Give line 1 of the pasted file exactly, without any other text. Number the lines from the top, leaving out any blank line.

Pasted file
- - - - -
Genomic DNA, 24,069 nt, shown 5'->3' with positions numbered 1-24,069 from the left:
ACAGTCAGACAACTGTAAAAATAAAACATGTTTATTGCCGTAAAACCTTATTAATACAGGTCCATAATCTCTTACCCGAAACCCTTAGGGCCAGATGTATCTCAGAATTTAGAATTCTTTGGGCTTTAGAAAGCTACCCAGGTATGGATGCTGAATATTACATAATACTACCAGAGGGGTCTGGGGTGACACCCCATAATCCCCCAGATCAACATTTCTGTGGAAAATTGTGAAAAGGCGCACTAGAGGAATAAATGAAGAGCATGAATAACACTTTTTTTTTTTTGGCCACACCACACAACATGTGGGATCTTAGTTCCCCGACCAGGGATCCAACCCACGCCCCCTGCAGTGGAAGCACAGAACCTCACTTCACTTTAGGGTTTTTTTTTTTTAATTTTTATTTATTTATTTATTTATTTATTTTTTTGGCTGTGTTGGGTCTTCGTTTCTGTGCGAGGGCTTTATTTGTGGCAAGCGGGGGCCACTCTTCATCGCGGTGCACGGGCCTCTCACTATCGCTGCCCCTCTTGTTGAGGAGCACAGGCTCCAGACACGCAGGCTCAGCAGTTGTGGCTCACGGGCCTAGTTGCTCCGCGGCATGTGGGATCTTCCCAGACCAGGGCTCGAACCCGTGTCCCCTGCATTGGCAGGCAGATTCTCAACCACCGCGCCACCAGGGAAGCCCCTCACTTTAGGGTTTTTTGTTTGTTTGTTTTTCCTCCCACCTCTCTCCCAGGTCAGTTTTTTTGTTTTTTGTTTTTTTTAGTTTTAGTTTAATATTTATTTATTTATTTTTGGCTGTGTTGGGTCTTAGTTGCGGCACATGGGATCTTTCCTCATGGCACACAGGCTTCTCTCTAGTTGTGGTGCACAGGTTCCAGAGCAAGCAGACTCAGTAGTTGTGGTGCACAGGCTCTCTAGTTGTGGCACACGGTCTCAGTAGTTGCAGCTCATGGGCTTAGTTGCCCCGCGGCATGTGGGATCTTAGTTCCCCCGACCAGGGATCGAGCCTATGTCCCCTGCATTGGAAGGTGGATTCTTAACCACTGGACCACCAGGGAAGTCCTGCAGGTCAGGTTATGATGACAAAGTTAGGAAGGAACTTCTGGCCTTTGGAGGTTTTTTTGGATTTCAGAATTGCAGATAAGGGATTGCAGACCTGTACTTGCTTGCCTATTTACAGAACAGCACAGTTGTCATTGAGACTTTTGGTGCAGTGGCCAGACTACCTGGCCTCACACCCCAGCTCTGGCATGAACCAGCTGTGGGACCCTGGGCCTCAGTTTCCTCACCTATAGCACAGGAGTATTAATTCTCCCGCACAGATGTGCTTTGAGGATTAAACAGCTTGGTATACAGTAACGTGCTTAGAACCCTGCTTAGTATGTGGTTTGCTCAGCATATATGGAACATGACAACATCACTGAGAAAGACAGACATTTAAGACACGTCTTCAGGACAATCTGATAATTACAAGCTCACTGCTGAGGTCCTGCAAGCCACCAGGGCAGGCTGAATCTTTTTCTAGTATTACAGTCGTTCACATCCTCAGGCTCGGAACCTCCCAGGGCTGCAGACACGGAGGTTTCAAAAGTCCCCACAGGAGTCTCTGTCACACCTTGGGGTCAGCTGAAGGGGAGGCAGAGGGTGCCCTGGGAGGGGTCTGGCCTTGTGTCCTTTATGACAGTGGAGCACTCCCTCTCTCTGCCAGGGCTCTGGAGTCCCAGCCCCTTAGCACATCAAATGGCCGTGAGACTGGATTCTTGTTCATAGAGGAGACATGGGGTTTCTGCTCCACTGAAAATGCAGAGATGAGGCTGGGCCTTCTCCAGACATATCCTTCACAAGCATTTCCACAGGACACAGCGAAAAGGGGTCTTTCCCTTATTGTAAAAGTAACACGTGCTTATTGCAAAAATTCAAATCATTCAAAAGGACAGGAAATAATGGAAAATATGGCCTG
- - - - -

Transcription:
Genomic DNA, 24,069 nt, shown 5'->3' with positions numbered 1-24,069 from the left: